1887

Abstract

A cell clone, L-2, which produces non-infectious doughnut-shaped human immunodeficiency virus type 1 (HIV-1) particles, was permissive for HIV-1 superinfection, which resulted in the production of infectious particles. The superinfection showed slow kinetics compared with primary HIV-1 infection of M10 cells, the parent of the L-2 cells using several CD4-related reagents showed that the CD4 molecule was an essential component of the receptor for superinfection. Strong inhibitory effects were obtained using CD4 peptides such as CD4(68–130), which includes a portion homologous to the immunoglobulin third complementarity-determining region (CDR3), as well as recombinant soluble CD4. In contrast, a CD4(45-60) peptide, which includes most of the CDR2-related region, was not effective, although the Leu-3a monoclonal antibody (MAb), which recognizes a site near the CDR2-related region, did slightly, but significantly, delay the superinfection kinetics. Comparative flow cytometry of L-2 and M10 cells revealed that the cell surface of L-2 cells despite expressing HIV-1 env protein, reacted slightly with OKT4 or anti-CD4(68-130) MAb, but not with Leu-3a or OKT4A MAb. In contrast, no reaction was detected with any of these anti-CD4 MAbs on the surface of another HIV-1 superinfection-resistant cell clone, MOLT-#8IIIB-14, which expresses HIV-1 env proteins but does not produce infectious HIV-1 particles. These results strongly suggest that expression of the CD4 major receptor site for primary HIV-1 infection is preferentially decreased on the surface of L-2 cells, but that the OKT4 epitope and the nearby region corresponding to immunoglobulin CDR3 remain exposed on the cell surface. Consequently, the CD4 CDR3-related region could play a major role as the receptor for the superinfection reported here.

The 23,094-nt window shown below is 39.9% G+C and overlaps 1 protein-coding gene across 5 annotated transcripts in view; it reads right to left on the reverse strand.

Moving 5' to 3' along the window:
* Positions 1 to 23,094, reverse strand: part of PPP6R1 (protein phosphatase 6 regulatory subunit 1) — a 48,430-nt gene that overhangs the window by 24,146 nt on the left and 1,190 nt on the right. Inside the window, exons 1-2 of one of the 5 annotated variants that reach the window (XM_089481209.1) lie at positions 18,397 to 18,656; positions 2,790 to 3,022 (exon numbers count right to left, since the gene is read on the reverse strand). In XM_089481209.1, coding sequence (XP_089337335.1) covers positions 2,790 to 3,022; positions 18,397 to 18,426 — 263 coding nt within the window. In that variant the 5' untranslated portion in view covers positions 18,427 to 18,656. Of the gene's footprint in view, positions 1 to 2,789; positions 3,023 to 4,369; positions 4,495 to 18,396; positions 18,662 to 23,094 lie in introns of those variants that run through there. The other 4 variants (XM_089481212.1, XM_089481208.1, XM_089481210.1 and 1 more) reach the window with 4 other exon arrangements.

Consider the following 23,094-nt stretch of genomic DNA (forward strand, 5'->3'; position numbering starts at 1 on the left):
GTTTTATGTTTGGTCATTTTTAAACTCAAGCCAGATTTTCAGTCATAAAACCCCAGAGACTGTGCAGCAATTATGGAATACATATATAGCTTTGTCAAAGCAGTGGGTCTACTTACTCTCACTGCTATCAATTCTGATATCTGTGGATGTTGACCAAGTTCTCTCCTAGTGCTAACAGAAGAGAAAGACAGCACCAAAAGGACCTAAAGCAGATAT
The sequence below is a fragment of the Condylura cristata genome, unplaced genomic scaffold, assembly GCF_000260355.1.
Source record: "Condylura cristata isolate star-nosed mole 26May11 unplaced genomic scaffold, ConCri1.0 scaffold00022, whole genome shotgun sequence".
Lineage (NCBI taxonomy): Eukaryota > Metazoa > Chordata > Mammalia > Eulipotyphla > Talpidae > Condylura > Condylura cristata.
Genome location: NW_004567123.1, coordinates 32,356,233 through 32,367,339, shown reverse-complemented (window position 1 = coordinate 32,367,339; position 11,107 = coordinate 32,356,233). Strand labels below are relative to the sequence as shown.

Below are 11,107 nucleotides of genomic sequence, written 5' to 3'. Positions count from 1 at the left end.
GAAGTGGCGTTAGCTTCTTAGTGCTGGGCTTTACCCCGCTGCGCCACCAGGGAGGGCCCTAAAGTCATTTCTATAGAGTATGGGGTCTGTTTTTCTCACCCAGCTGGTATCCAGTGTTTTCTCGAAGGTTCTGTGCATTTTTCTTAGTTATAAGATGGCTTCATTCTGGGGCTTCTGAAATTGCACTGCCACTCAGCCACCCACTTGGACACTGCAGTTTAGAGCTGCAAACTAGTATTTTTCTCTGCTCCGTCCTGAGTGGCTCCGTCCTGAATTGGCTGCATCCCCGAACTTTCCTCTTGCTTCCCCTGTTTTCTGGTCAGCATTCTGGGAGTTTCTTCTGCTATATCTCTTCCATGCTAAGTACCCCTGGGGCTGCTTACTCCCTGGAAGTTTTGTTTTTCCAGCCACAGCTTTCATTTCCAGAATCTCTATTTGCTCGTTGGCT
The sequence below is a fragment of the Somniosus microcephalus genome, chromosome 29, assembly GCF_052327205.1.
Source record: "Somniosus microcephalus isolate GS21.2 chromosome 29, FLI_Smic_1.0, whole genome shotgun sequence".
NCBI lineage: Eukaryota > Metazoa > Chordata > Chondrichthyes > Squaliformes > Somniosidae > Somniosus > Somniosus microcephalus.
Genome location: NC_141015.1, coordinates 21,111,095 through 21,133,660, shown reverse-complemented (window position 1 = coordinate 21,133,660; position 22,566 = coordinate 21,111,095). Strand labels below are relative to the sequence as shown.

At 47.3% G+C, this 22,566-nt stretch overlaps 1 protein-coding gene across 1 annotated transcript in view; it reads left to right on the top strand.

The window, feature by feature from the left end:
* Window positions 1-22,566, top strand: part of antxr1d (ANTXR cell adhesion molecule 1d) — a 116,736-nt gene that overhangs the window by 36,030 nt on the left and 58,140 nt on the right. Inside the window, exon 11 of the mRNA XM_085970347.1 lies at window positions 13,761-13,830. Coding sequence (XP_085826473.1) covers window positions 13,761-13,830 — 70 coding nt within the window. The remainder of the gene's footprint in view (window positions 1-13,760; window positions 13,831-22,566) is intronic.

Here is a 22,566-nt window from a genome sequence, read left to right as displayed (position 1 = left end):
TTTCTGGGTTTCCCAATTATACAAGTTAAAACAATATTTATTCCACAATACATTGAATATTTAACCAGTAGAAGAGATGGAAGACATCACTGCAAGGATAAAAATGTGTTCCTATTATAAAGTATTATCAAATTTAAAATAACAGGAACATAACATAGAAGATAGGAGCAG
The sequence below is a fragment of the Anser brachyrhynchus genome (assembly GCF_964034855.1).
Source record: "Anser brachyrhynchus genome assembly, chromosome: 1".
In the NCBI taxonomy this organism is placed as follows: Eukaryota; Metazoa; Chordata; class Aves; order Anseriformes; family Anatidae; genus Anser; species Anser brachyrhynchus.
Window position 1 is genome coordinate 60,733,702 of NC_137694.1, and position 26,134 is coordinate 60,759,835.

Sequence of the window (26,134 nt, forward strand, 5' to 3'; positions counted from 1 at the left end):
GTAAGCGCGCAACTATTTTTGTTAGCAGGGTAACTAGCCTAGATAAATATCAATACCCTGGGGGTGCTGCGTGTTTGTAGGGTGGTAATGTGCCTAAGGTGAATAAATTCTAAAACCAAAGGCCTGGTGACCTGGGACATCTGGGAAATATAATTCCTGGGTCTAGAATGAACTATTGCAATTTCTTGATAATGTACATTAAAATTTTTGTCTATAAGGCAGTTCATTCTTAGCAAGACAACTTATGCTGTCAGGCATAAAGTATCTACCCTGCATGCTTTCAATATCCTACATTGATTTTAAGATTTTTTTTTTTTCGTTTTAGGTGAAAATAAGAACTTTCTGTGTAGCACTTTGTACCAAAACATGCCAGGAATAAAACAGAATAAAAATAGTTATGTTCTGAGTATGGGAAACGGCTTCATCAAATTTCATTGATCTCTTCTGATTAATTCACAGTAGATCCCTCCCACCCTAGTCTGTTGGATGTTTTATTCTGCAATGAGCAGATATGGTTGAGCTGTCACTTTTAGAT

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1992-07-01
2021-10-17
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